Peter Taylor (Rugby), is the head for a Project Management Office at Siemens PLM Software, which specializes in Product Lifecycle Management. Despite being called “The Lazy Project Manager”, Peter Taylor is a dynamic, commercially-savvy professional who has had notable success in project managing. He is a skilled communicator and leader, and is the author of “The Lazy Project Manager”.
Josh: Peter, thank you so much for sharing your experience and background with the pmStudent community! How did you get started in Project Management?
Peter: I think that my generation of project managers was fortunate enough to have met me by accident. I was part of a team that implemented an MRP system. Later, I became a manufacturing consultant for a software company. I became a project manager by not messing with any of the projects I worked on. I was only 5 years old when I received that title and 10 years later, I took a PM training program. It is a joy to see that there are now business managers who are proficient in project management.
Josh: Who are you most inspired by and from whom have you learned a lot about project management?
Peter: I have learned a lot from many people over the years, but the most valuable learning experiences have been from the most difficult projects I have worked on and the openness of my project team members. A retrospective at the end is something I strongly advocate. This allows everyone, including you, the project manager, to gain a better understanding of what happened during the project. All the hard? The facts? Delivery versus original scope plus any changes? But the retrospective opens up the understanding of the?soft? facts. Norman L Kerth’s book on retrospectives, is a great read.
Josh: How can you keep your eyes on the MACRO project goals and not get distracted by MICRO?
Peter:? It’s all about discipline. Once you understand the consequences for being dragged into the details, you can appreciate how important it is to stay up at the macro level of a project. You can read an excerpt from my book and website. The Lazy Project Manager www.thelazyprojectmanager.com ? This may be the best way to see what I mean:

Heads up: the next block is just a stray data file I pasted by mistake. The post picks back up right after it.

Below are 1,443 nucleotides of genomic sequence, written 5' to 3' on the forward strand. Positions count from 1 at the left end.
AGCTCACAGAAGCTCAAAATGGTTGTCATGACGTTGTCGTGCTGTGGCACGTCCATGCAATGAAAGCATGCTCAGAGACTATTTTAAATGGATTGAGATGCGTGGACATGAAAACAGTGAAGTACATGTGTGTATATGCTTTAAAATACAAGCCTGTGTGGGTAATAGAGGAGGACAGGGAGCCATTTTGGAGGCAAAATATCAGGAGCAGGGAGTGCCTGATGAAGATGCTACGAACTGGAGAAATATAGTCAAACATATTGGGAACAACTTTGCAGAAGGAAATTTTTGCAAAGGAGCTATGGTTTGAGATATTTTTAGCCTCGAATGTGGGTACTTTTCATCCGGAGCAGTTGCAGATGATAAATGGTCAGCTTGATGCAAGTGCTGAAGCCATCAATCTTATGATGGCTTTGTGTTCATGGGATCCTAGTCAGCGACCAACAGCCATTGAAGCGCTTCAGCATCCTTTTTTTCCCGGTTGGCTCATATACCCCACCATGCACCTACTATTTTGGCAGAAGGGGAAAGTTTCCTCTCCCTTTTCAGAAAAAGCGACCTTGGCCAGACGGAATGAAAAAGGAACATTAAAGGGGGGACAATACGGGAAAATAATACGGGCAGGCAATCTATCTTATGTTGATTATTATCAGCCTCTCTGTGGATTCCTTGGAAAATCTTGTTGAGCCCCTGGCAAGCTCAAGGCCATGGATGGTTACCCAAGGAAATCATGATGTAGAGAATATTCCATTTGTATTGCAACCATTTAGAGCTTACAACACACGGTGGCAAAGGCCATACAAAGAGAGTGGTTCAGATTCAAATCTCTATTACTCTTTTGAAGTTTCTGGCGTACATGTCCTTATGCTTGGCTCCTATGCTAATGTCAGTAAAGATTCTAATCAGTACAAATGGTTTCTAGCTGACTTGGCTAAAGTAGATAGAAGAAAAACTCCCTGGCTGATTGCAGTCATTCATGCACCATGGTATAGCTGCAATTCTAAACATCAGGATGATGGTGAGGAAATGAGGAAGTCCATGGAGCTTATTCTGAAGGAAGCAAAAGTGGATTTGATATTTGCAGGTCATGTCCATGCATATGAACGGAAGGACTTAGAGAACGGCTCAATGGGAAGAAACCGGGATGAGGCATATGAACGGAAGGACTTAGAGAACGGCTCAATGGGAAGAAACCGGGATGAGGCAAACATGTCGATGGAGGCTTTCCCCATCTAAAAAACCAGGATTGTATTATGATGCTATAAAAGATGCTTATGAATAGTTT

[PT] The Pareto rule (also known by the 80/20 rule), states that for many phenomena, 80% of the consequences are caused by 20% of the causes. Although the idea is widely used as a rule-of-thumb, it is often misused. For example, it is wrong to say that a solution to a problem “fits the 80-20 rule.” It doesn’t matter if it solves 80% of the cases, it must be implied that it requires only 20% of all the resources required to solve all cases.
Joseph M. Juran, a management thinker, suggested the principle. It was named after Vilfredo Pareto (an Italian economist who observed that 20% of Italy’s property was owned by 20% of its inhabitants). It is assumed that the majority of the results in any given situation are determined by a small group of causes.
So, 20% of clients could be responsible for 80% sales volume. This can be evaluated, and it is likely to be roughly correct. It can also be useful in future decision-making. The Pareto Principle can also be applied to mundane matters. One might think that we wear our 20% favorite clothes approximately 80% of time, and perhaps we spend 80% with 20% of our friends.
Every smart, but lazy person should use the Pareto Principle (or 80/20 rule) in their daily lives. The Pareto Principle is valuable for project managers because it reminds them to concentrate on the 20% that really matters.
Woody Allen once said that?80% of success comes from showing up?. I’m not so sure about this, I’ve seen projects where there was a physical manager, but you wouldn’t believe it.